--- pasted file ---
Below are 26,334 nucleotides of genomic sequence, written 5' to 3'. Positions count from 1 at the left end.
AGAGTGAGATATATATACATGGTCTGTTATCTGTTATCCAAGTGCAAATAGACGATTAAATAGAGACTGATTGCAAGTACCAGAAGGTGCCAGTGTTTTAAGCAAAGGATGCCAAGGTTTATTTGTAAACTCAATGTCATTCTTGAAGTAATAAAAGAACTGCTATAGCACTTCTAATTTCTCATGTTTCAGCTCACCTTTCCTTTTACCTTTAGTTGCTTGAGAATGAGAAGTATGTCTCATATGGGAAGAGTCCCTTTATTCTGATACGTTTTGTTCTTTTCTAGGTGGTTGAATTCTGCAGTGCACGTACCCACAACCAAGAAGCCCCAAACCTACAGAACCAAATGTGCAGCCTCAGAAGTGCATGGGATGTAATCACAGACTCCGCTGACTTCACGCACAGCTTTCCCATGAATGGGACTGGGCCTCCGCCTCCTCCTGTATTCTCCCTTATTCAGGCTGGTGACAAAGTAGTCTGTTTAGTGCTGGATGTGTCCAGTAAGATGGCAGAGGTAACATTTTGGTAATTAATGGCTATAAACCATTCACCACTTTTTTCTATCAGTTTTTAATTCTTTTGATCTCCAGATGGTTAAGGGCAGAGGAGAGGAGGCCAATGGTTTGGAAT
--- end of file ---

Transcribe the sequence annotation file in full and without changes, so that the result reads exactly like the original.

Below are 26,334 nucleotides of genomic sequence, written 5' to 3'. Positions count from 1 at the left end.
AGAGTGAGATATATATACATGGTCTGTTATCTGTTATCCAAGTGCAAATAGACGATTAAATAGAGACTGATTGCAAGTACCAGAAGGTGCCAGTGTTTTAAGCAAAGGATGCCAAGGTTTATTTGTAAACTCAATGTCATTCTTGAAGTAATAAAAGAACTGCTATAGCACTTCTAATTTCTCATGTTTCAGCTCACCTTTCCTTTTACCTTTAGTTGCTTGAGAATGAGAAGTATGTCTCATATGGGAAGAGTCCCTTTATTCTGATACGTTTTGTTCTTTTCTAGGTGGTTGAATTCTGCAGTGCACGTACCCACAACCAAGAAGCCCCAAACCTACAGAACCAAATGTGCAGCCTCAGAAGTGCATGGGATGTAATCACAGACTCCGCTGACTTCACGCACAGCTTTCCCATGAATGGGACTGGGCCTCCGCCTCCTCCTGTATTCTCCCTTATTCAGGCTGGTGACAAAGTAGTCTGTTTAGTGCTGGATGTGTCCAGTAAGATGGCAGAGGTAACATTTTGGTAATTAATGGCTATAAACCATTCACCACTTTTTTCTATCAGTTTTTAATTCTTTTGATCTCCAGATGGTTAAGGGCAGAGGAGAGGAGGCCAATGGTTTGGAAT